Presentation on theme: "David Fairris Tarek Azzam"— Presentation transcript:
1David Fairris Tarek Azzam Evaluating Student Success: The Impact of a First-year Experience Program When Students Self-selectDavid FairrisTarek AzzamThis evaluation was funded by the United States Department of Education, Fund for the Improvement of Post Secondary Education (FIPSE) Program. The contents of this presentation were developed under a grant from the U.S. Department of Education. However, those contents do not necessarily represent the policy of the U.S. Department of Education, and you should not assume endorsement by the Federal Government.
2IntroductionA national dialogue has begun around the issue of improving college-going and college-completion rates.First year persistence is a key indicator of college success, leading to graduation.Many colleges and universities have turned to “first year experience” programs – such as first year seminars and learning communities – to enhance first-year retention and thus graduation.How well are these programs working?
3The Prevalence of First Year Experience Programs First year experience programs are prevalent across much of higher education.The National Resource Center for the First-Year Experience and Students in Transition found that 90% of reporting institutions possessed at least one freshman seminar on their campus (2012).The John N. Gardner Institute for Excellence in Undergraduate Education found that 96% of four-year institutions possessed freshman seminars of one form or another (2010).This same survey found that 91% of reporting institutions possessed a learning community of some form at their institution.These are extraordinarily high participation numbers.
4Student Participation and Self-Selection Survey data do not offer precise measures of the extent to which freshman seminars or learning communities are populated by students who self-select into these programs.According to the National Resource Center survey of 2012, 43% of institutions that possess freshman seminars require them of all incoming freshmen.The Gardner Institute survey from 2009 yields an average student participation rate for seminars, among institutions that possess them, of 80%.However, this masks great variation among institutions; for example, larger institutions (over 20,000 students) reported that less than half of their incoming freshman class participated in seminars.The average student participation rate for learning communities in the Gardner Institute survey is much lower, at 33%.
5Student Participation and Self-Selection There is a high prevalence of first year experience programs across the higher education landscapeThe numbers on participation rates suggest that the percentage of students enrolled in these programs through a voluntary process of self-selection is not insignificant.Why does this matter for an evaluation of the effectiveness of these programs, and perhaps more generally for any academic or academic support program into which students self select?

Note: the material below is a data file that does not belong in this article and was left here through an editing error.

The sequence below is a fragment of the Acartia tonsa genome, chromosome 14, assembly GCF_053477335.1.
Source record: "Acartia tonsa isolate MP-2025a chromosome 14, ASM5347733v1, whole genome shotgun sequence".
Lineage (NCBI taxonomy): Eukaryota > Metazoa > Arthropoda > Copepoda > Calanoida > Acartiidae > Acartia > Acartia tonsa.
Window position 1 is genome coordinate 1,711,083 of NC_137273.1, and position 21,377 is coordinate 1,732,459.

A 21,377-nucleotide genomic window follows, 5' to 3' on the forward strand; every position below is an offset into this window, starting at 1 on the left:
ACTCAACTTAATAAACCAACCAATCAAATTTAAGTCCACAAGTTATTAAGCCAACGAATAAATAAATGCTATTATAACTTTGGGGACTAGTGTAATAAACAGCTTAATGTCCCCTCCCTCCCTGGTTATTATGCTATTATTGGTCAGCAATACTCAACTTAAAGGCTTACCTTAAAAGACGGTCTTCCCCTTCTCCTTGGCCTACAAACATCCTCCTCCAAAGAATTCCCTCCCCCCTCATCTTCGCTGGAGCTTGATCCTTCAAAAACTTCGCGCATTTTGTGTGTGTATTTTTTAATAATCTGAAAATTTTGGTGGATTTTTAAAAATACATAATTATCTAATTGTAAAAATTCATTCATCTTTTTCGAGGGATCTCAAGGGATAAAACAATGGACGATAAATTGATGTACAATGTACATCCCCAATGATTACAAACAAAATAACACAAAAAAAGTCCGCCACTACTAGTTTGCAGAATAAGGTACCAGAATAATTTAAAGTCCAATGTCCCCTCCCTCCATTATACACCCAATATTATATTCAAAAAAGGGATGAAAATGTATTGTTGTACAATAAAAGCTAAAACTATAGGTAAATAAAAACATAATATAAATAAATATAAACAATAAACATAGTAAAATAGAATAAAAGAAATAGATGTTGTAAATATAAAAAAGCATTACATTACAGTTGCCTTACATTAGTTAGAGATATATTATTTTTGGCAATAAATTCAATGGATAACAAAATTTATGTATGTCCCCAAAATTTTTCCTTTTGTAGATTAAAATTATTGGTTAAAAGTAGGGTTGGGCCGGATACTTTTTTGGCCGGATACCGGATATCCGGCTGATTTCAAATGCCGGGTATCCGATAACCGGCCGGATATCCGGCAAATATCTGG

6The Freshman Seminar/Learning Community Structure Under Study One Year-Long ThemeFallBreadth Requirement75 studentsWinterSpringDiscussion SectionOne Year-Long TA for 3 sections of 25 studentsStudent Success SeminarTwo Year-Long Peer Educators for 3 sections of 25 students
7Seminal Analysis Using a Quasi-Experimental Research Design (Fairris, Castro, & Son, 2010) Enrollment is voluntary and students self select into the programThe analysis compares retention rates for treated self-selected students with non-self-selected studentsComparison of mean first-year retention ratesComparison of conditional means using multiple regression analysis with controls for a host of student characteristicsData were from the 2002 and 2003 freshman cohortsStudent characteristics such as high-school GPA, SAT scores, race, ethnicity, gender, and first-generation status were used as controlsMean and conditional mean retention rates were statistically significantly higher for treated self-selected students
8A Randomized Control Trial Research Design A randomized control trial design was chosen as a follow-up exercise because:It dealt with some of the selection bias concerns of previous evaluations.Using a lottery system to assign students to the program was a logistical possibility.It could be viewed as a more equitable way to distribute limited resources.Previously it was first-come, first-served.
10Comparative Research Designs Self Selected(signed up for lottery)Not Self Selected(did not sign up for lottery)Treatment StudentsControl StudentsOther StudentsRandomized ControlTrial DesignQuasi-ExperimentalDesign
11Background Characteristics High School GPASAT VerbalSAT MathSAT WritingOn Campus StatusLow Income StatusFirst Generation StatusGenderTreatment (N=425)Mean3.45485.06497.34490.380.770.640.670.69Std. Deviation0.46122.93126.83121.310.420.480.47Control(N=388)3.47497.6506.93504.120.760.620.630.35113.81120.03111.960.430.49Not Self Selected(N=2854)3.55*507.82*552.06*513.65*0.72*0.55*0.57*0.51*120.29132.74121.270.450.50#statically significant difference between control and treatment* statistically significant difference between treatment and other. p<.05
17ConclusionsThese results offer a “cautionary tale” regarding program evaluation in environments of student self selection.Our results suggest that students who self-select into first year experience programs are a non-random draw from the larger freshman student population. They appear to be more motivated and committed to academic success.When students self select, virtually all of the estimated program impact from a typical quasi-experimental, multiple regression research design is biased due to the positive selection of more motivated students.